1. Forbid the Form Letters – just as auditors loathe cloned notes, you should immediately reject a generic form letter review. One giveaway that the audit was either not conducted by a human or sloppily done is the fact that it’s not signed by an auditor at all. A letter generically signed by the “Claims Department” or “Customer Service” or “Review Department” is not sufficient enough for you to get out your checkbook. Instead, you should get the credentials of the person who performed the audit.
  1. Get Detailed Description of the Problem – similarly a demand letter that states that your services were denied for “medical necessity” or “insufficient documentation” is not enough for you to cut the check or correct the problem. Think about it – if you truly knew the problem and you were truly guilty, then you might have to pay up. But if you don’t even really understand what the “medical necessity” issue is or what of the “insufficient documentation” is missing, how can you agree to repayment? For that matter, how can you ever hope to correct the problems that are causing the audit? Without a detailed description of the problem, the policy that you are violating or the specific missing items, you are sunk. So, make sure your appeal demands decent answers and descriptions.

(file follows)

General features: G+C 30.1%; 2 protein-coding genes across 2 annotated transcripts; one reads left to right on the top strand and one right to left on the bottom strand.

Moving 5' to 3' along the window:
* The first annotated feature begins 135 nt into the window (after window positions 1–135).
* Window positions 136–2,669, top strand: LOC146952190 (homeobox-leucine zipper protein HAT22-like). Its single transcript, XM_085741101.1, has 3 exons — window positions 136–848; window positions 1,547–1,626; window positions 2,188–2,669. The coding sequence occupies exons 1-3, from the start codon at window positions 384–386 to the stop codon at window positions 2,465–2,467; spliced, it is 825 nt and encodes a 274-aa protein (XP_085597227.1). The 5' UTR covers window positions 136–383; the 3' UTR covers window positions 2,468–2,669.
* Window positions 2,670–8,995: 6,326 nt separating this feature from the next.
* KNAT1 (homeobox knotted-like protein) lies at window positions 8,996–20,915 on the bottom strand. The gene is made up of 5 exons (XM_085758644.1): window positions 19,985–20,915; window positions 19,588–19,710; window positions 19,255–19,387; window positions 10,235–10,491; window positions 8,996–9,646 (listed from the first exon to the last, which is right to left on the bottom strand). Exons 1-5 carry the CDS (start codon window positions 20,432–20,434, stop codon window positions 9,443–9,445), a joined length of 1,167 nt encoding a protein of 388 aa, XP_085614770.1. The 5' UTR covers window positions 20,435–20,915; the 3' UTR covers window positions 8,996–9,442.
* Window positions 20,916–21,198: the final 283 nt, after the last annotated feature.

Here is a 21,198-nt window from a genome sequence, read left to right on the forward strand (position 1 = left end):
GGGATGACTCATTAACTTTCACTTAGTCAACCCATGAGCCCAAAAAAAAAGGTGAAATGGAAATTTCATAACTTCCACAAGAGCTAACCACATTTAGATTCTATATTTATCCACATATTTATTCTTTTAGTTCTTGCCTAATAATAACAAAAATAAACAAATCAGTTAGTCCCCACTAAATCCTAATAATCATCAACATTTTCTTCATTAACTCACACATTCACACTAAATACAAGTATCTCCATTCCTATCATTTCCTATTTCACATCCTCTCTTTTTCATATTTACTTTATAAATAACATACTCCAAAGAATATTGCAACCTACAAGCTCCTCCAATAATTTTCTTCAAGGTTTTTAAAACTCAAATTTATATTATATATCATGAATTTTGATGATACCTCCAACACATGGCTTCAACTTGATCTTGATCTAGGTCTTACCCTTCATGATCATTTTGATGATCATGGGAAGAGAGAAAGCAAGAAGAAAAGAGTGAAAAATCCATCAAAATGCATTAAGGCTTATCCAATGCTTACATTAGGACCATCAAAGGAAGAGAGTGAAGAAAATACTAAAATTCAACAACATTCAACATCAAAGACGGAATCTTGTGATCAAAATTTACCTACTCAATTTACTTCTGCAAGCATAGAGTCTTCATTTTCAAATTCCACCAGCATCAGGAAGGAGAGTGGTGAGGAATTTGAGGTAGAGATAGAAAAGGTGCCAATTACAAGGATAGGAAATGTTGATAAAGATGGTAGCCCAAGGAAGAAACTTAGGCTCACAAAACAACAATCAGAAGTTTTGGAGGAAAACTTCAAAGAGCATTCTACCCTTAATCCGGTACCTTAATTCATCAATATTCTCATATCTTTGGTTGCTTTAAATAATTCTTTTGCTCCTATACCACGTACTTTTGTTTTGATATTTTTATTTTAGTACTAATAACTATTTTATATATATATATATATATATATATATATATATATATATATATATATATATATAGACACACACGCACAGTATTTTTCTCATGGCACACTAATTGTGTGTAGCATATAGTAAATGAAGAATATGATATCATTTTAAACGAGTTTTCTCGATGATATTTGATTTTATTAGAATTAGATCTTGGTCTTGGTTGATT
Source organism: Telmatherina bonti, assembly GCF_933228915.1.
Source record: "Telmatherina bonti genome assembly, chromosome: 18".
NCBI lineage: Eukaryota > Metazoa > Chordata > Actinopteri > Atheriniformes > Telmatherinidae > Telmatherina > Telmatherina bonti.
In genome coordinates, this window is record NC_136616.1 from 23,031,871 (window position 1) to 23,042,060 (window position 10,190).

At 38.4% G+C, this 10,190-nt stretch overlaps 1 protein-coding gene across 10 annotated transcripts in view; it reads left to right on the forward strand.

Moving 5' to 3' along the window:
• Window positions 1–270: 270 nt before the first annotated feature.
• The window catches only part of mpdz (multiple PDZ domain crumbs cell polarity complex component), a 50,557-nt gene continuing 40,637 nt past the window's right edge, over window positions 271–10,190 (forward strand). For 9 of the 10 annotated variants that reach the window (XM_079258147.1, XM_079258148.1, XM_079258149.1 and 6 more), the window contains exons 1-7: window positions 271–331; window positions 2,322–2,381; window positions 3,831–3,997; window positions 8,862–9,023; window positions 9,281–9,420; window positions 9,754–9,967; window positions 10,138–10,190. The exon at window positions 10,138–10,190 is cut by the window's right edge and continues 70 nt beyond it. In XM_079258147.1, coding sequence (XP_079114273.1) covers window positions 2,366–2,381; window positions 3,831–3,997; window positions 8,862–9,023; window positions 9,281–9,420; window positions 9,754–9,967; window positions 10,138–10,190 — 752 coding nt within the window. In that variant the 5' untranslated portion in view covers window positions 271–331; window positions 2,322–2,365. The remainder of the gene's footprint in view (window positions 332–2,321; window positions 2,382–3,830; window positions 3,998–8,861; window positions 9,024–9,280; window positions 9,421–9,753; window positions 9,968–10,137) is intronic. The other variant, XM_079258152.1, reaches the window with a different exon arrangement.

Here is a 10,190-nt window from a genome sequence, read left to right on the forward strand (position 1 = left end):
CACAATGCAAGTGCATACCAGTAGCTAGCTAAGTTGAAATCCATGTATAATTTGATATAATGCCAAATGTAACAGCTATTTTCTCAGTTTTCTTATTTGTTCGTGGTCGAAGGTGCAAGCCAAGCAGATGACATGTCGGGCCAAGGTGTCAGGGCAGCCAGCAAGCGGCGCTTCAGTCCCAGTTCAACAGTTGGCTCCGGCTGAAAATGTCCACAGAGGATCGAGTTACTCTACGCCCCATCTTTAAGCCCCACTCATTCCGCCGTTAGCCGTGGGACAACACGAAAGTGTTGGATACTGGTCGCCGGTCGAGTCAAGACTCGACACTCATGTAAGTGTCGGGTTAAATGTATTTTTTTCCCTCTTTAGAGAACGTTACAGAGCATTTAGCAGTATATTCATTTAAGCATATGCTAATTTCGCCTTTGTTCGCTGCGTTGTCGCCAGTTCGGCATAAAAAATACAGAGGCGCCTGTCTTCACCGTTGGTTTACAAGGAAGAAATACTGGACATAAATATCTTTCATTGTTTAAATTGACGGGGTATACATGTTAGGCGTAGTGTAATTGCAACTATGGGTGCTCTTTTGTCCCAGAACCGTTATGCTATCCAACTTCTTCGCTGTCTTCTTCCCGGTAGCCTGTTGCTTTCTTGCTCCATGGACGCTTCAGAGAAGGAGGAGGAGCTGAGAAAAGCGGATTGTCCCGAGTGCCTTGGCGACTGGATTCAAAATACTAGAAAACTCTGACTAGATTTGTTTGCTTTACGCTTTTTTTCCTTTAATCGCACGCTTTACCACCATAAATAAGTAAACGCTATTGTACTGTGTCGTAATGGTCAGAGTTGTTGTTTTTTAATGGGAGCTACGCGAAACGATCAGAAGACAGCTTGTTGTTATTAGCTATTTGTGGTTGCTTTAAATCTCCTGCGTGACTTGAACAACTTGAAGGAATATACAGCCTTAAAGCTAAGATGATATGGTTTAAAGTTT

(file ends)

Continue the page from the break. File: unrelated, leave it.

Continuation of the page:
1. Beware the “Bundled” Audit – in some cases, the auditor may be correct that you had missing documentation or inappropriately billed or coded services. But that does not necessarily mean that you need to give ALL the money back. For example, let’s say you billed out a 98941 for your adjustment, a 97012 for traction and 97110 for therapeutic exercises and your total reimbursement was $100 (easy math). The auditor finds problems with your notes and demands $100 back because he states that you didn’t sufficiently document the adjustment or the therapeutic exercises. Well, at a bare minimum that means that you should at least be paid for the traction (97012) code and you don’t owe $100 back. But when an auditor wants it all back because you did one thing wrong that’s what I call “audit bundling” and that’s an issue to fight. (In reality, you probably should fight the other two issues as well, but you get the point). Auditors can make thousands extra by using this “all-in-one” bundling approach so don’t fall for it.